That is, would I be better suited to use some kind of tree or skip list data structure if I need to be calling this function a lot for individual array insertions?

  • Test it! That's the best way to answer this question... – Harmen Nov 19 '10 at 18:18
  • What's a good way to test this? – Hamster Nov 19 '10 at 18:19
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    If JavaScript’s arrays are really arrays, it’s O(n). – Gumbo Nov 19 '10 at 18:25
  • In which case, I would be better suited with a different data structure, right? – Hamster Nov 19 '10 at 18:30
  • @Gumbo: IE used a hash algorithm for arrays, if i recall correctly. – jwueller Nov 19 '10 at 18:36
up vote 15 down vote accepted

You might consider whether you want to use an object instead; all JavaScript objects (including Array instances) are (highly-optimized) sets of key/value pairs with an optional prototype An implementation should (note I don't say "does") have a reasonable performance hashing algorithm. (Update: That was in 2010. Here in 2018, objects are highly optimized on all significant JavaScript engines.)

Aside from that, the performance of splice is going to vary a lot between implementations (e.g., vendors). This is one reason why "don't optimize prematurely" is even more appropriate advice for JavaScript applications that will run in multiple vendor implementations (web apps, for instance) than it is even for normal programming. Keep your code well modularized and address performance issues if and when they occur.

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    Problem with a map is I don't think I can iterate over it in sorted order... – Hamster Nov 19 '10 at 18:21
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    @Hamster: You can, but only by finding all the keys, sorting them, and then looping through that list. If you have to do it a lot, then you're probably better off with an Array (which in JavaScript is, after all, just a map with a defined order and a magic length property). – T.J. Crowder Nov 19 '10 at 18:23
  • @T.J.Crowder What if I have to insert an element at a specific index between already existent elements (i.e. keeping them and reordering the indexes) frequently, and there are thousands of elements? I know I can do it with splice, but is an Array with splice a proper data structure for such a task? If not, what other JS data structure might be suitable for this? – tonix Oct 24 '15 at 21:05
  • @tonix: It depends a lot on what you're doing. It may be worth posting a question with details and your splice solution. But if modifications are more speed-sensitive than lookups, you might want a linked list (JavaScript doesn't have a built-in one, but they're not hard to make). Usually lookups dominate, so for an ordered set, an array with splice makes sense. – T.J. Crowder Oct 25 '15 at 5:04
  • Well I have some x coordinates which I wanna store and keep in order from left (lower x value) to right (higher x value). Then I will need to frequently update this list and add some x between the already existent ones. I now I can easily find the index where the new x should be positioned using a binary search on the array, but then when it comes to add the element between I'd like like to do it somehow without re-indexing the array from that point to the end for the x values that come after the new added one... Could you please advise how should I address it? – tonix Oct 25 '15 at 6:54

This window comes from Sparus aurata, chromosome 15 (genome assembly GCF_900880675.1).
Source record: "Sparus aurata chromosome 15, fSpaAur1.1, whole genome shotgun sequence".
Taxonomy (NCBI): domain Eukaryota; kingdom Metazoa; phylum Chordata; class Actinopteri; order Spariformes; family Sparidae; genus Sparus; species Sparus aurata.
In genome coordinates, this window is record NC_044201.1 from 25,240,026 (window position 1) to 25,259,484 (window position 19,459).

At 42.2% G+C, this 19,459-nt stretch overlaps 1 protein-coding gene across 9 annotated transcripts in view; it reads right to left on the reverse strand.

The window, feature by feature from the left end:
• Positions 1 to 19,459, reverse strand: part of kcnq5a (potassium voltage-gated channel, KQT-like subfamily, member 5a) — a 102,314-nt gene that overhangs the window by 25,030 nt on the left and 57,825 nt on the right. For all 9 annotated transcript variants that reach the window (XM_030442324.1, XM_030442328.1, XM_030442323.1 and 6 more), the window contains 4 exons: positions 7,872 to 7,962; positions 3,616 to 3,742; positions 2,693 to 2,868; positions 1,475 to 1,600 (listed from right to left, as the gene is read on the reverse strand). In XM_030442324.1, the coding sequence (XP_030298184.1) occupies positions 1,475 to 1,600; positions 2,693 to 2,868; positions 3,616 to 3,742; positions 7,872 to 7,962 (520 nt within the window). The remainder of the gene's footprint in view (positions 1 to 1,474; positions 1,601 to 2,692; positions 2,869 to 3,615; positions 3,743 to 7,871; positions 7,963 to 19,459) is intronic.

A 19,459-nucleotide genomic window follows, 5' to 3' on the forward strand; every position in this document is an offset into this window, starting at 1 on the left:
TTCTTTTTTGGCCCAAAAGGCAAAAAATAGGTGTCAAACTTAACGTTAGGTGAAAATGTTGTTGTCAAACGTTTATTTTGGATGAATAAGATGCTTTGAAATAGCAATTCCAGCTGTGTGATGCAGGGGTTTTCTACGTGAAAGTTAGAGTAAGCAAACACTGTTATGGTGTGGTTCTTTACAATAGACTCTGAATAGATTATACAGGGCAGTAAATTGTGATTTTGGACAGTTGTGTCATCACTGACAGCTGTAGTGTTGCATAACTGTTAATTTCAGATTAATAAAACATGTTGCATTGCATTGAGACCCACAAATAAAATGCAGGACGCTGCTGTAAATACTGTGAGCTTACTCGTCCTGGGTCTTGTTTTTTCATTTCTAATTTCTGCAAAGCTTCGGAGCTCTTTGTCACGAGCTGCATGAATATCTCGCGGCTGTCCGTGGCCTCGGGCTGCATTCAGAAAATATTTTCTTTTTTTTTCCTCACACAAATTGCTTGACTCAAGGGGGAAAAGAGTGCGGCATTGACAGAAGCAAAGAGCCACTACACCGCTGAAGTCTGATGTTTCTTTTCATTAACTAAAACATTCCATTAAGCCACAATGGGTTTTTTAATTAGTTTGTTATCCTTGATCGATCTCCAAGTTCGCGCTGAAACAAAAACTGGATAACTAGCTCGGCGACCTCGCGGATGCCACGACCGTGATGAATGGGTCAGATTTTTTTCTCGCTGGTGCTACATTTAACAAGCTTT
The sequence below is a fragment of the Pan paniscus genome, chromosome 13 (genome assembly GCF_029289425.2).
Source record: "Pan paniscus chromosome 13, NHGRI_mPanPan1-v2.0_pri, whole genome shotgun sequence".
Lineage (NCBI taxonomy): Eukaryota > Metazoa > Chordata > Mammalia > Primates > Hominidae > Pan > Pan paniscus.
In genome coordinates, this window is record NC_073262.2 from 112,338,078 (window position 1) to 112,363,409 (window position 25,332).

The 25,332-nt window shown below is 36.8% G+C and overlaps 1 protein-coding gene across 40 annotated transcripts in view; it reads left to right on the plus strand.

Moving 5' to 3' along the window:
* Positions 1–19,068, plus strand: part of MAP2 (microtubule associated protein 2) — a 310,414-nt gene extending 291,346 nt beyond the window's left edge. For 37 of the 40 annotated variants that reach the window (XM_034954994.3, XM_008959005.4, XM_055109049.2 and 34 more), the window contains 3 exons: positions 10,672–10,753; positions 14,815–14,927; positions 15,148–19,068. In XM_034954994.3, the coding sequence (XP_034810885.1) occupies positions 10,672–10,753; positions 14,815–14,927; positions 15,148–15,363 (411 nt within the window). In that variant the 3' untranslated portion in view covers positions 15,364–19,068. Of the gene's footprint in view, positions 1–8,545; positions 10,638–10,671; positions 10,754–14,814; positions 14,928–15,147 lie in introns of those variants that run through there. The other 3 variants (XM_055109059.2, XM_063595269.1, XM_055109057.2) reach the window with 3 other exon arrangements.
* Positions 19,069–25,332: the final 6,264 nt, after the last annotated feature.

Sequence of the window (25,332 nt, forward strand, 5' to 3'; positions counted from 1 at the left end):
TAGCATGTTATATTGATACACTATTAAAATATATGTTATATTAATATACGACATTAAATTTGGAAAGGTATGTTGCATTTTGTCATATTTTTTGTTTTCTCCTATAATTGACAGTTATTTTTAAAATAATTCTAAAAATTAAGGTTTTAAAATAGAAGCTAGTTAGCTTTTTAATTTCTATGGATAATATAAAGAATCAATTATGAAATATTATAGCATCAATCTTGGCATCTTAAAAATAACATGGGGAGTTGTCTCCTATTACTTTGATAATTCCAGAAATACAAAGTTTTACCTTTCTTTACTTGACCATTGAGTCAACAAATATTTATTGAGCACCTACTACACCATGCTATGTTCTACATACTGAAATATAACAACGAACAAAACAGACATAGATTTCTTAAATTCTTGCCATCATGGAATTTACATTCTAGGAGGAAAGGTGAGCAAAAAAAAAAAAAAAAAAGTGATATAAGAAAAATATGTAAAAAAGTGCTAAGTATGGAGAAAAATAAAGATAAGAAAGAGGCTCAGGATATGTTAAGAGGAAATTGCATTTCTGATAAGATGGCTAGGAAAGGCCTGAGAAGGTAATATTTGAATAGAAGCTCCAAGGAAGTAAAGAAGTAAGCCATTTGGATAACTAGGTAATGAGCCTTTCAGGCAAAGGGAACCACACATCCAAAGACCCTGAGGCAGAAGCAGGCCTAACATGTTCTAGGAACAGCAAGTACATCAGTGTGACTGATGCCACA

Here's a good rule of thumb, based on tests done in Chrome, Safari and Firefox: Splicing a single value into the middle of an array is roughly half as fast as pushing/shifting a value to one end of the array. (Note: Only tested on an array of size 10,000.)

http://jsperf.com/splicing-a-single-value

That's pretty fast. So, it's unlikely that you need to go so far as to implement another data structure in order to squeeze more performance out.

Update: As eBusiness points out in the comments below, the test performs an expensive copy operation along with each splice, push, and shift, which means that it understates the difference in performance. Here's a revised test that avoids the array copying, so it should be much more accurate: http://jsperf.com/splicing-a-single-value/19

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    Actually, it's entirely dependent on the length of the array. If you change to a 100,000 element array, then splicing a value into the middle is 95% slower than adding a value on the end, as measured by your jsperf test. That's because inserting in the middle is O(n) in the size of the array, while inserting at the end can be O(1). – Geoff Dec 16 '11 at 8:56
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    -1 That jsperf test is polluted by copying an array, it's mostly measuring the time it takes to create a whole new 10000 item array. – aaaaaaaaaaaa Feb 3 '13 at 8:48
  • @eBusiness Please elaborate on your claim. Where in the tests does the array get copied? – Trevor Burnham Feb 4 '13 at 0:44
  • @TrevorBurnham You run getArr() within the test, in getArr() you run arr.slice(0), which is shorthand for duplicating an array. So your benchmark is doing one full duplication of a 10000 element array and a single operation on an array. – aaaaaaaaaaaa Feb 4 '13 at 16:09
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    @TrevorBurnham And you should really remove the old text, the conclusions drawn from an incorrect benchmark are probably not what readers are after. – aaaaaaaaaaaa Feb 5 '13 at 15:28

Move single value

//	tmp = arr[1][i];
//	arr[1].splice(i, 1);	// splice is slow in FF
//	arr[1].splice(end0_1, 0, tmp);

	tmp = arr[1][i];
	ii = i;
	while (ii<end0_1)
		{
		arr[1][ii] = arr[1][++ii];
cycles++;
		}
	arr[1][end0_1] = tmp;

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